6.1 Work Zone Locations on Study Network...............................90
6.2 Areas in a Traffic Control Zone....................................91
7.1 Excess Travel Times for Scenarios with One Lane Closed.............97
7.2 24-Hour Flow Through the Work Zone with One Lane Closed...........100
7.3 24-Hour Flow Through the Work Zone with One Lane Closed...........100
7.4 Travel Time on all Links not on the Northbound Freeway............102
7.5 Travel Time on all Links not on the Northbound Freeway............102
7.6 24-Hour Flow on the Four Northbound Links with One Lane Closed....103
7.7 24-Hour Flow on the Four Northbound Links with One Lane Closed....104
7.8 Links on Alternatives Routes Going Northbound.....................104
7.9 Excess Travel Times for Scenarios with Two Lanes Closed...........105
7.10 24-Hour Flow Through the Work Zone with Two Lanes Closed..........107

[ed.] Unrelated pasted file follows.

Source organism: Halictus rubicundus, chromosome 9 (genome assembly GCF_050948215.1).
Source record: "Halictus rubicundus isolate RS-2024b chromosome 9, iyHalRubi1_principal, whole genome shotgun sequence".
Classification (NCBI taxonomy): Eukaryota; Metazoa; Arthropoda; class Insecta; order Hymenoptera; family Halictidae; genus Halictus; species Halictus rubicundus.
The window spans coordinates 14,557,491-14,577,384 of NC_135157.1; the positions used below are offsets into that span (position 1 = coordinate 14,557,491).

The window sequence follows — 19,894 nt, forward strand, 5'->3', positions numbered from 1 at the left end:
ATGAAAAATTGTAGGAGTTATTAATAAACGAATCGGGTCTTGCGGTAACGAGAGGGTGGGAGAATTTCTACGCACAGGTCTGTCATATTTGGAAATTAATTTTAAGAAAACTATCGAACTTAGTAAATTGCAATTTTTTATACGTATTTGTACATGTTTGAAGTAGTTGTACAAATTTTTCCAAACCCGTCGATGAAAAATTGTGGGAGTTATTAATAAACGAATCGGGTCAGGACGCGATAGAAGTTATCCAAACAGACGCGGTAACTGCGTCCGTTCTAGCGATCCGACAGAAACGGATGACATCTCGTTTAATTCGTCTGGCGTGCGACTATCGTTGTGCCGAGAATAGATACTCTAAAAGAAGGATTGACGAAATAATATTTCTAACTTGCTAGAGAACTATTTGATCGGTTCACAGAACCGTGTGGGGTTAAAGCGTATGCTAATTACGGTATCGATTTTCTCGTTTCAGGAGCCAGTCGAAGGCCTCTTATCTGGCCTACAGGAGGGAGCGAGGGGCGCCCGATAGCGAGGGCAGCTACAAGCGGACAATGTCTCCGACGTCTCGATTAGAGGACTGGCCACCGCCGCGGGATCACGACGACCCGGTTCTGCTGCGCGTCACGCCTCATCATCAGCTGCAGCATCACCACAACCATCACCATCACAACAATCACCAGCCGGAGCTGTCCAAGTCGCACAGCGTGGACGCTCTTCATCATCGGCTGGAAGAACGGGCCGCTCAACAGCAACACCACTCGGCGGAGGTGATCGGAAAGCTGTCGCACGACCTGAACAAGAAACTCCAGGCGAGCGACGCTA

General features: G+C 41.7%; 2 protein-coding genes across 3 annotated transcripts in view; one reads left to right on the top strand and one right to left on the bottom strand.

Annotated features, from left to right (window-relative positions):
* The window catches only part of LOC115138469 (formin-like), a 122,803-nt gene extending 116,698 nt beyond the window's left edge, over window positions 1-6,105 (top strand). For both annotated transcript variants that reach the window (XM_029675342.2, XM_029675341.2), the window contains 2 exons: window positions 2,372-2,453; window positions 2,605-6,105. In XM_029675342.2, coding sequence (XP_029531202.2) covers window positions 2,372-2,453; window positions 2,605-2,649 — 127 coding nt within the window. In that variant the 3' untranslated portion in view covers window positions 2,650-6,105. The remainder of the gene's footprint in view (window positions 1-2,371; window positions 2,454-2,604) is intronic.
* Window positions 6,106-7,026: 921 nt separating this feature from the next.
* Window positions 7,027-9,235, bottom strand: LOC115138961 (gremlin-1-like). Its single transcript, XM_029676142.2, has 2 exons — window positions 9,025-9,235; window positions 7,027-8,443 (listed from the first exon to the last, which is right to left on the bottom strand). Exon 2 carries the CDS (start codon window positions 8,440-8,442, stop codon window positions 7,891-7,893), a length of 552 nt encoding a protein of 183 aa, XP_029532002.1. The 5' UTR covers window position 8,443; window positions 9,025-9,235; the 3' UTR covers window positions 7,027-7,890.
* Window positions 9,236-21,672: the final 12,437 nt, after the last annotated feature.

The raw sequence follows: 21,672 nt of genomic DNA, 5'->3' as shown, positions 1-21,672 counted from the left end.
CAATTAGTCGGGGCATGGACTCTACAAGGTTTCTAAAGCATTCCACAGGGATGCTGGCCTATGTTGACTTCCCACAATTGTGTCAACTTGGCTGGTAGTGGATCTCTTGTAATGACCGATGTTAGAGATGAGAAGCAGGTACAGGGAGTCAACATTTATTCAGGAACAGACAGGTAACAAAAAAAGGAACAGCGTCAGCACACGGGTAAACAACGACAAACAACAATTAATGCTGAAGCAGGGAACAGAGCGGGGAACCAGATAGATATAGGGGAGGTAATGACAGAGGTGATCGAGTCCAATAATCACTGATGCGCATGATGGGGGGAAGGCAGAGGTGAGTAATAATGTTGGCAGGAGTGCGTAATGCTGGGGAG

7.11 Travel Time on Links not on the Northbound Freeway w/2 Lanes Closed... 108
7.12 24-Hour Flow on the Four Northbound Links with Two Lanes Closed...108


CHAPTER 1
1 INTRODUCTION
1.1 Research Problem
Planning agencies need to estimate the impacts on travelers due to different lane-
closure strategies in order to determine the best traffic control plan. Extensive
maintenance or reconstruction activities at most urban area highway are taking place
due to many reasons: resurfacing, safety and/or capacity improvements, and repair or
replacement of deteriorated pavements and structures. Maintenance and
reconstruction activities at highway generally imply closure of lanes and reduction of
existing capacity. Since high levels of traffic flow are prevalent at most urban roads,
closing highway lanes for rehabilitation and reconstruction purposes causes a lot of
inconvenience to road users and to the community where these works take place.
Accidents, uncertainty in travel conditions, disruptions to businesses, and delay are
some problems due to freeway work zones. Of these traffic impacts, work zone
delay is generally the most important to highway users. The delay attributed to a